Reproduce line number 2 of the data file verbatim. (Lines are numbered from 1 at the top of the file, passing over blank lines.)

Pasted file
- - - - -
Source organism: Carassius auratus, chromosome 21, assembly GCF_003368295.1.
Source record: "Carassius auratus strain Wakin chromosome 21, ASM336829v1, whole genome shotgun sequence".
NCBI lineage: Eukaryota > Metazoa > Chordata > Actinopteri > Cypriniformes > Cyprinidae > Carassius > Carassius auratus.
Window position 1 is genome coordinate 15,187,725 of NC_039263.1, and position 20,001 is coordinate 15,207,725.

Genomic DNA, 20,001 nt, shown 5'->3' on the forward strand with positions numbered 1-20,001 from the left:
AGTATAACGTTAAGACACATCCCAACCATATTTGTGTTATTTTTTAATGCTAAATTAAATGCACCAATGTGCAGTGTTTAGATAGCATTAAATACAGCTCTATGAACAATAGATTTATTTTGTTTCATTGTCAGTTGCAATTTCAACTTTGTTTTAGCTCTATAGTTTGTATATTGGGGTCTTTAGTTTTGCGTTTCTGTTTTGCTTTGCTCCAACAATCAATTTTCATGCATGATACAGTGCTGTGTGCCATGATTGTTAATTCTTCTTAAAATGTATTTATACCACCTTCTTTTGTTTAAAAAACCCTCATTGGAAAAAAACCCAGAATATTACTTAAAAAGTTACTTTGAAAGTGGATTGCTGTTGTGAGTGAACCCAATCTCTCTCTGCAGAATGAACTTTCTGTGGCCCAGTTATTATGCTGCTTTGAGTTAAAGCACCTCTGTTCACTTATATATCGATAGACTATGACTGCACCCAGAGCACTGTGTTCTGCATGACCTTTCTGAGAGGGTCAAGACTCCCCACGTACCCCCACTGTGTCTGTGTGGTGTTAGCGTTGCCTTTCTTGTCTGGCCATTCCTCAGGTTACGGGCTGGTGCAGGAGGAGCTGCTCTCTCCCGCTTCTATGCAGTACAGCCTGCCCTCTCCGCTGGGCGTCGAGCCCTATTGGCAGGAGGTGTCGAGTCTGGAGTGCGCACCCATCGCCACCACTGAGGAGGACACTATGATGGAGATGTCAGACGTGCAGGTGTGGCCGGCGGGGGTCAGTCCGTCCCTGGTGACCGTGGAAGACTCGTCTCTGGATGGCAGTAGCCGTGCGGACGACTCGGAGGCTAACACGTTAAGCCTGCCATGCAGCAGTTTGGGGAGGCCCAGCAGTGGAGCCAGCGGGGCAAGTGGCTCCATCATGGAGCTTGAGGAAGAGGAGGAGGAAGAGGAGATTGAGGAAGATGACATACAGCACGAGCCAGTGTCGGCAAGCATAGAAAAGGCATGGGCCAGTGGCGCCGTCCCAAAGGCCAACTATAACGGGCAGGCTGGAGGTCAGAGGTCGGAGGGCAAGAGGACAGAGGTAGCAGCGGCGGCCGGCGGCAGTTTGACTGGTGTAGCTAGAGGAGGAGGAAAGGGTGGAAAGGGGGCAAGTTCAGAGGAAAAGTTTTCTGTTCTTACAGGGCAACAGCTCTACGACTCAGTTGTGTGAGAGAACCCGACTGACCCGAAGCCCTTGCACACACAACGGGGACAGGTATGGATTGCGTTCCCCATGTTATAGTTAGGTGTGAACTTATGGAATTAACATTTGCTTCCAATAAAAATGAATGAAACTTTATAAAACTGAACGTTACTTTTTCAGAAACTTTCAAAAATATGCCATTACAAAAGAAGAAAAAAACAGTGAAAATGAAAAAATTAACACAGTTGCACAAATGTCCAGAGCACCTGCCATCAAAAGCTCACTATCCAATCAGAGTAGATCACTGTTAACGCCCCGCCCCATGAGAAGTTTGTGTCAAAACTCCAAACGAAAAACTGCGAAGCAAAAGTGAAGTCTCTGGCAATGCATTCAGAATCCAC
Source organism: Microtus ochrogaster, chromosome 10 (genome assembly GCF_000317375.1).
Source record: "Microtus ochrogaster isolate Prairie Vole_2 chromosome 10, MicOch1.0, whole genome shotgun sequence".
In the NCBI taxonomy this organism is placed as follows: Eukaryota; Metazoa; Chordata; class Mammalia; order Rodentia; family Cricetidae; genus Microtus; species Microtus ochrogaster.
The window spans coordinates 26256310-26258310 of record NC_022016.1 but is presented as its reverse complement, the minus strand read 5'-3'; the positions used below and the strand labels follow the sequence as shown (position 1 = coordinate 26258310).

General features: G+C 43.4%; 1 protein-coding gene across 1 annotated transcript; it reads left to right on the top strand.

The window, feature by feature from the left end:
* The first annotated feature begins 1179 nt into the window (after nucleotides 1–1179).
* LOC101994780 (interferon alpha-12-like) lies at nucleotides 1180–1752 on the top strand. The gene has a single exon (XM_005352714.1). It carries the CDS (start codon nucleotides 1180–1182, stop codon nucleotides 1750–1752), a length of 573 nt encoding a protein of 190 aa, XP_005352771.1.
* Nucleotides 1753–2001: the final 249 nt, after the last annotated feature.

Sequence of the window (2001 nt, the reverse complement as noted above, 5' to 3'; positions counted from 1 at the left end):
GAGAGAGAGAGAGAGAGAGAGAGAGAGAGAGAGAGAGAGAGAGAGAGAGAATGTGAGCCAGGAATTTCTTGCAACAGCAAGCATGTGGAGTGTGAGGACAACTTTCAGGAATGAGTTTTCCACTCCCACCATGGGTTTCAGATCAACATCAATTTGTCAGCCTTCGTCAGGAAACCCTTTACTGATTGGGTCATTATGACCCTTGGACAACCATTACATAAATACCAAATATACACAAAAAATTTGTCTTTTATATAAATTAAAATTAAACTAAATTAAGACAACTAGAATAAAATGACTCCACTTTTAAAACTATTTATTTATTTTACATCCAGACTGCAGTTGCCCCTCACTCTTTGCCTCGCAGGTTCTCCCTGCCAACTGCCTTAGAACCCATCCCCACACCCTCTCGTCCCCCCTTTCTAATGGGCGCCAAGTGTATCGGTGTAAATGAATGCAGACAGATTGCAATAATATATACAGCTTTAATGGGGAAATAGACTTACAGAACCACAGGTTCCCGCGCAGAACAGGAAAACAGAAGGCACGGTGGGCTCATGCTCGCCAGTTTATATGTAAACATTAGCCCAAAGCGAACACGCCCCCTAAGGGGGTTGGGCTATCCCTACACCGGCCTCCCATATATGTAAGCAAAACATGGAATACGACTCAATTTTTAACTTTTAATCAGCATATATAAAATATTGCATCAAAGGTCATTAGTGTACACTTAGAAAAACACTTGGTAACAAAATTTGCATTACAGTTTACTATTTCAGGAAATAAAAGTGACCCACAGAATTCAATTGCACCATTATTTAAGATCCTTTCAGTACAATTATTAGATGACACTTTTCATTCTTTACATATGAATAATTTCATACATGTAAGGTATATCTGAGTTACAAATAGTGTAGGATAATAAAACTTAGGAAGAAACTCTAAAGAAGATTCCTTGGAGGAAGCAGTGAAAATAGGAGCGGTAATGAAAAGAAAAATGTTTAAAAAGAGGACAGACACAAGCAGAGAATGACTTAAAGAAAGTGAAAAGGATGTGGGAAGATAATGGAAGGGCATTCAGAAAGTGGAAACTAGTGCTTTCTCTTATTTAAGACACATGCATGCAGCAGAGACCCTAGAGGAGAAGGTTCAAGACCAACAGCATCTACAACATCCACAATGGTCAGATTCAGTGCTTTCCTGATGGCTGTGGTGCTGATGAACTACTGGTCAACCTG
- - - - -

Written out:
Source record: "Carassius auratus strain Wakin chromosome 21, ASM336829v1, whole genome shotgun sequence".